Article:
Journalist-turned-film director Claude Lanzmann uses a reporter's eye and a survivor's heart to probe the Israeli Army in his new film, "Tsahal."
The five-hour documentary is a follow-up to his renowned, extensive 1985 Holocaust documentary, "Shoah."
The new film, which will have its West Coast premiere at this year's Jewish Film Festival, is bound to stir controversy, according to Janis Plotkin, festival director, and Caroline Libresco, associate director.
For one thing, among the throngs of soldiers featured, few women are interviewed. What's more, say the festival directors, the voices of Palestinians are rarely heard.
The director, however, does include the input of high-profile, progressive Israeli authors Amos Oz and David Grossman as he examines the questions of torture, settlement and the viability of a Jewish army.
"Whether people like it or not, they'll get to see it and have the discussion. That's really what the film festival is all about," says Plotkin, who has been with the festival since its beginnings 15 years ago.
With the local festival setting the standard, other Jewish film programs have opened from Sao Paulo, Brazil, to Hong Kong, but Plotkin is pleased that the Bay Area event remains the world's largest.
This year, 42 films from nine countries will be shown at the Castro Theatre in San Francisco, from July 20 to 27, and at the U.C. Theatre in Berkeley from July 29 to Aug. 3.
War and peace pull Lanzmann and his camera through the mountains and deserts of Israel on a journey for truths. But several features in this year's festival undertake the same exploration through fiction.
Audiences can see the first Arab-made film inspired by the peace process, "Swallows Never Die in Jerusalem." To create it, a crew of Israeli and Arab filmmakers joined to show a French journalist in pursuit of a political story, and his Palestinian guide, who is searching for a long-lost grandmother.
The film, says Plotkin, is "beautifully shot and very kind in its representation of all the positions."
On a less serious note, the Gulf War is the backdrop for a romantic comedy in the Israeli film "Song of the Siren."
On the eve of the war, a smart, sassy female advertising executive looks for love as bombs drop and neighbors don gas masks. The heroine, created by best-selling Israeli author Irit Linur, represents the coming of age of women in Israeli cinema, according to Libresco.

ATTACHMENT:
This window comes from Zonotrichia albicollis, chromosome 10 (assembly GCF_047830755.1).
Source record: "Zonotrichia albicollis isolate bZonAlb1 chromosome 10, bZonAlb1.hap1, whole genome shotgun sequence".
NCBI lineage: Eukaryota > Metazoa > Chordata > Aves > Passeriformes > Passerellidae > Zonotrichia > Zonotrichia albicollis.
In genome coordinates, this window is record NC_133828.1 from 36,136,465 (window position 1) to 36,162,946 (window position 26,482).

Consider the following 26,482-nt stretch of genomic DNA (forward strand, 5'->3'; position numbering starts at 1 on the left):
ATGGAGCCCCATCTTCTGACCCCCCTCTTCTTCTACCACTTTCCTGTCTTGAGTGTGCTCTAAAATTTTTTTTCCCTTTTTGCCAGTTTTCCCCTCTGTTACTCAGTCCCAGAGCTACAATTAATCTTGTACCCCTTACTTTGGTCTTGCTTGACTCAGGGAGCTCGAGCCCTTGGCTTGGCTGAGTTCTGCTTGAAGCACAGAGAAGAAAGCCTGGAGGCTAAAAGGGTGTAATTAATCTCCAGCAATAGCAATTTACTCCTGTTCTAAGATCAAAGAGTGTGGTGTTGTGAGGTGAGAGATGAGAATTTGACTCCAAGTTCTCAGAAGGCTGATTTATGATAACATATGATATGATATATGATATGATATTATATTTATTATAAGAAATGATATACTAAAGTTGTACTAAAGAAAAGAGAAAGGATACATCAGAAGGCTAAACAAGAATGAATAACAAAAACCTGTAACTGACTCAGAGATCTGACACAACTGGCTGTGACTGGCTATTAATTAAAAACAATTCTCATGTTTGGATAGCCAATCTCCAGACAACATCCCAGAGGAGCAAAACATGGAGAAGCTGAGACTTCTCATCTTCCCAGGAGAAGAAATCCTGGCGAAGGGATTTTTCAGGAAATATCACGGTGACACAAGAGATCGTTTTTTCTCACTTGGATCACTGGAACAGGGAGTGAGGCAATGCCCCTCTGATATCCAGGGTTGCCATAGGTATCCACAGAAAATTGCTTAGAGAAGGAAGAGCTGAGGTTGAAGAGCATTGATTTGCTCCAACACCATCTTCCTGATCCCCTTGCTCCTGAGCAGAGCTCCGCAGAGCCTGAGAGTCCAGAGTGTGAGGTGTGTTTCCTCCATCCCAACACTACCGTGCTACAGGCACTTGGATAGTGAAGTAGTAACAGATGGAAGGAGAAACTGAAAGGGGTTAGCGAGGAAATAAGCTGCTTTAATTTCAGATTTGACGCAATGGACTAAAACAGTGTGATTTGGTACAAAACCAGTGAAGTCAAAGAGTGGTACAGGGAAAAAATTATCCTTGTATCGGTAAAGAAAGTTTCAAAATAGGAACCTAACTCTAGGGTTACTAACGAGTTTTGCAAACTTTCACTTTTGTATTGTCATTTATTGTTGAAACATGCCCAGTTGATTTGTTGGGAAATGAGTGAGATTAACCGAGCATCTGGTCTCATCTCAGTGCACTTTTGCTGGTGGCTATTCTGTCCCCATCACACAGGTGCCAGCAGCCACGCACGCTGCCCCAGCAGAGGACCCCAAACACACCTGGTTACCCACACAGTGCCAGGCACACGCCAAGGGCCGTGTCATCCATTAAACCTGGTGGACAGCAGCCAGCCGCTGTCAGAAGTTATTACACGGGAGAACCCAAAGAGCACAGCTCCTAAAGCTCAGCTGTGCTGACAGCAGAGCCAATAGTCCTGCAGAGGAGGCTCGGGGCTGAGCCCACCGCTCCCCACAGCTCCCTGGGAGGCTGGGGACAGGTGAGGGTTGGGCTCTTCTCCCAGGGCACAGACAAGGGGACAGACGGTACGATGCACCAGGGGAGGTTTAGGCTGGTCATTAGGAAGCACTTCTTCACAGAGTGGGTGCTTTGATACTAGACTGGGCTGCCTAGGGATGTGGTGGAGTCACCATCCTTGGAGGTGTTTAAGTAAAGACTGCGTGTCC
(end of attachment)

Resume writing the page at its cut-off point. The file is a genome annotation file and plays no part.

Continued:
"Her character is allowed to be funny and smart at the same time. She's clever, acerbic, challenges everyone. She has her own job and apartment," Libresco says.
The film also marks "a whole new level of Israeli cinema," she adds. "It's very high quality, very fresh. You can feel that this is a whole new generation of filmmakers."
"Song of the Siren" was a box-office hit in Israel, attracting a larger audience than all other Israeli films of 1994 combined. Libresco — in her second season with the festival — jokes that the slick new film is also "a great date movie."
Another romantic evening at the festival will be "American Love Stories," six short films about love, lust and loss. They mine the talents of up-and-coming actors and directors, as well as more well-known stars such as Wallace Shawn and B.D. Wong.
For a date with Jews in exotic foreign lands, this year's festival is also the place to be. There is a trio of films about Spanish- and Ladino-speaking Jews, several films exploring Moroccan Jewry, and seven films about Russian Jews in Israel, Germany and America.
As in other years, festival organizers want to reach the widest audience, so they will offer free or $1 matinees for several of the movies, as well as reduced prices for seniors.
And for the first time, the festival will also have a site on the World Wide Web, where Internet surfers will have access to film schedules and other information.
During the past year of scouring international film festivals for the most powerful Jewish films, the festival directors often were moved by unlikely stories.
Like parents, they are hesitant to pick favorites. But they need not be pressed hard before spilling over with praise for "Adam's Circus," whose North American premiere will be at the festival.
It's a story about a group of Russian actors who have fled their country for the Jewish state. There, the troupe performs a cabaret show about a group of German-Jewish actors who traveled to Israel after the Holocaust.
"It's one of the most brilliant works in the festival, a feature film that uses documentary tools," says Plotkin.
Libresco adds, "It's completely unique. It's very special."
Another film the team calls "completely out of the ordinary" is "September Songs: The Music of Kurt Weill," a sort of feature-length music video featuring contemporary musicians Lou Reed, P.J. Harvey, opera singer Teresa Stratas and Elvis Costello with the Brotksy String Quartet. The reinterpretations in the Canadian film give new life to Weill's music, which Hitler termed degenerate "Jewish jazz."
"September Songs" will be a late show, and the festival directors agree it will be one of the series' highlights.
As in the past, however, the Jewish Film Festival is throwing opening-night parties in both the San Francisco and Berkeley venues.
And for movie buffs who don't want to miss anything — from a silent 1918 Polish film ("The Yellow Ticket") to "Comrade Stalin's Trip to Africa" (a black comedy about a Jew who works as a Stalin double) — $100 buys a festival pass and a panorama of Jewish life on celluloid.